Eat to beat stress. Is food related to stress?
Well, it´s actually a two-way street. You can stress your body from food and modern living or you can use nutrition to alleviate the damage from stressful living.
Eating in general causes a state that is known as oxidative stress. When we digest our food we form compound molecules called free radicals, these molecules may be harmful to DNA, protein and lipids in our bodies, which at the same time contribute to a state of physiological stress and premature aging.
Nutritional stress is a type of physical stress, more common for 21st century men and women because of the rapid change in the food industry and consumption of over processed filled foods. Our body in an effort to assimilate and metabolize foods filled with harmful artificial flavorings, colorings and additives causes the release of even more free radicals and additional oxidative stress. We also live at such a high pace that we half chew our foods while on the run adding strain to our digestive system.
Are we filling up with toxins, sugary, fat, and chemically loaded food and then expecting it to cope without any complaints?
If we are not properly nourished, we will not have the tools required to fight off diseases. Nutrition is essential to life, without it our systems can fail, starting with a weak immune system that cannot fight invaders leaving us susceptible to infections, diseases and even to overweight and obesity. Stress also has an additional effect on the immune system. A person who is stressed may engage in unhealthy behaviors to cope and try to reduce stress like drinking, smoking or eating comfort, but nutrient void foods. Stress is linked to many different ailments, such as, headaches, infectious illnesses, cardiovascular disease, chronic diseases like diabetes and cancer, asthma, gastric ulcers, you name it!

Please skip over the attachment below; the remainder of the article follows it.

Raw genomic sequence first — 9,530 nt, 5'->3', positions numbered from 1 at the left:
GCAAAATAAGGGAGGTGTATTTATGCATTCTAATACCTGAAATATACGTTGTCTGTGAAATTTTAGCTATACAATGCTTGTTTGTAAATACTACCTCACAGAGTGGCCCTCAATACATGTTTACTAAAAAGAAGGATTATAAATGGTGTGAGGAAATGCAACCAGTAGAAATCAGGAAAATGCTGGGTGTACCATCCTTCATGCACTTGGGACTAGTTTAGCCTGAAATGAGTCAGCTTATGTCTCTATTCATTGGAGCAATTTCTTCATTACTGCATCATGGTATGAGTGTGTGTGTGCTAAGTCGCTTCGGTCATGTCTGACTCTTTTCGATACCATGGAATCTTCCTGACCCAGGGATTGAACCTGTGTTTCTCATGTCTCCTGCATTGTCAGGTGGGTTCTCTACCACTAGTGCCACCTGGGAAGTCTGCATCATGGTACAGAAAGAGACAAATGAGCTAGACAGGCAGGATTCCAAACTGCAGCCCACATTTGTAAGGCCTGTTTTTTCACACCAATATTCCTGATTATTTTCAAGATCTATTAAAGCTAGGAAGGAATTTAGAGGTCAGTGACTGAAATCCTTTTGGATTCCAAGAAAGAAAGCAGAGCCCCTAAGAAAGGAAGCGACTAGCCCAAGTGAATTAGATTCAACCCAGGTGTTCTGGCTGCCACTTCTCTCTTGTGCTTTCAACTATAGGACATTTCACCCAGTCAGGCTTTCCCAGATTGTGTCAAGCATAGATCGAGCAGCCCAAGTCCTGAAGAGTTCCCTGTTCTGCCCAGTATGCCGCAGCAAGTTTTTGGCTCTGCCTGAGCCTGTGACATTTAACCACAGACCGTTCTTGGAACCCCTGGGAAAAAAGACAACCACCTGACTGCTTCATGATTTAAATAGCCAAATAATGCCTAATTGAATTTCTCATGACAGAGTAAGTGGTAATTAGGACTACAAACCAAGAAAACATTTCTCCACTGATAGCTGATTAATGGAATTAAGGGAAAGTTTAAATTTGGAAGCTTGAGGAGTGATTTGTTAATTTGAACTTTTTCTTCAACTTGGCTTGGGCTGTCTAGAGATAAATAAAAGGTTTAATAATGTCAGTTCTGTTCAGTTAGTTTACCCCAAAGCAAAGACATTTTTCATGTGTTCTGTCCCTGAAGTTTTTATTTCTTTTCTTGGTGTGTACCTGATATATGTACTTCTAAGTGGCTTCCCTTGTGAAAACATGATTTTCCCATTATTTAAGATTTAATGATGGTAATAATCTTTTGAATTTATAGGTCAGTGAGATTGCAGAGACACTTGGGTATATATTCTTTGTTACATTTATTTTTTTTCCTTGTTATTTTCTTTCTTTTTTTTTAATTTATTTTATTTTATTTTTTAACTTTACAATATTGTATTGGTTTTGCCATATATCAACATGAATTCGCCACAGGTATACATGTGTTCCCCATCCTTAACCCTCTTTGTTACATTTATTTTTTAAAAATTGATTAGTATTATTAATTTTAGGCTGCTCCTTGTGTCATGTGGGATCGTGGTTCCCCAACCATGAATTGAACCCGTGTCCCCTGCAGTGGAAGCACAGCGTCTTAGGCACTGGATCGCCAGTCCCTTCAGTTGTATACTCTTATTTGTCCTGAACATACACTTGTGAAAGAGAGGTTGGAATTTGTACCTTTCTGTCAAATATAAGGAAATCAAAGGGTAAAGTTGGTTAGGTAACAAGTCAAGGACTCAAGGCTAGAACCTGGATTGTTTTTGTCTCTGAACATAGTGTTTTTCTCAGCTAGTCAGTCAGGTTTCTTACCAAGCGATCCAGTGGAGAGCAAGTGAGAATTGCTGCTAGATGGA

If we live off of junk food, skip meals, have an unbalanced diet and lead a sedentary lifestyle, it will most likely weaken the immune system and increase its demand for nutrients, further cascading into getting weaker. A poor immune performance can get the best of us!
On the other hand, a healthy diet can be the turning point from vicious cycles and crucial in our ability to cope with stress. Balanced nutrition from fruits, veggies, nuts and seeds, lean protein, and low fat dairy can provide the right amount of carbohydrates, protein, fat, vitamins and minerals we need for energy, mental health and even emotional stability. Once we boost our immune system, it will protect us against disease, help fight off oxidative stress and its free radicals and even act as an anti-aging agent. Adequate nutrition will keep you focused and alert, filled with energy and healthy even during stressful times.
Life is about events we cannot control that can lead to stress and have our bodies under attack. We can sit around and let this happen or we can take control of what we put inside our bodies and let the power of nutrients do their “magic” into helping our organs and systems perform at their best and find health.
Our everyday diet and nutrition choices have a direct impact on our levels of stress so why not give nutrition a chance and eat to beat stress?
To a healthy, productive and happy life.
Publications, H. (2015). How to boost your immune system – Harvard Health. Harvard Health. Retrieved 17 April 2015, from http://www.health.harvard.edu/staying-healthy/how-to-boost-your-immune-system
Segerstrom, S., & Miller, G. (2004). Psychological Stress and the Human Immune System: A Meta-Analytic Study of 30 Years of Inquiry. Psychological Bulletin, 130(4), 601-630. doi:10.1037/0033-2909.130.4.601
Uhs.uga.edu,. (2015). University Health Center | Stress Management | Nutrition. Retrieved 17 April 2015, from https://www.uhs.uga.edu/stress/nutrition.html
McLeod, S. (2015). Stress, Illness and the Immune System | Simply Psychology. Simplypsychology.org. Retrieved 17 April 2015, from http://www.simplypsychology.org/stress-immune.html
Helpguide.org,. (2015). Stress Symptoms, Signs, & Causes: The Effects of Stress Overload and What You Can Do About It. Retrieved 17 April 2015, from http://www.helpguide.org/articles/stress/stress-symptoms-causes-and-effects.htm
DJ, B. (2015). What is oxidative stress? – PubMed – NCBI. Ncbi.nlm.nih.gov. Retrieved 17 April 2015, from http://www.ncbi.nlm.nih.gov/pubmed/10693912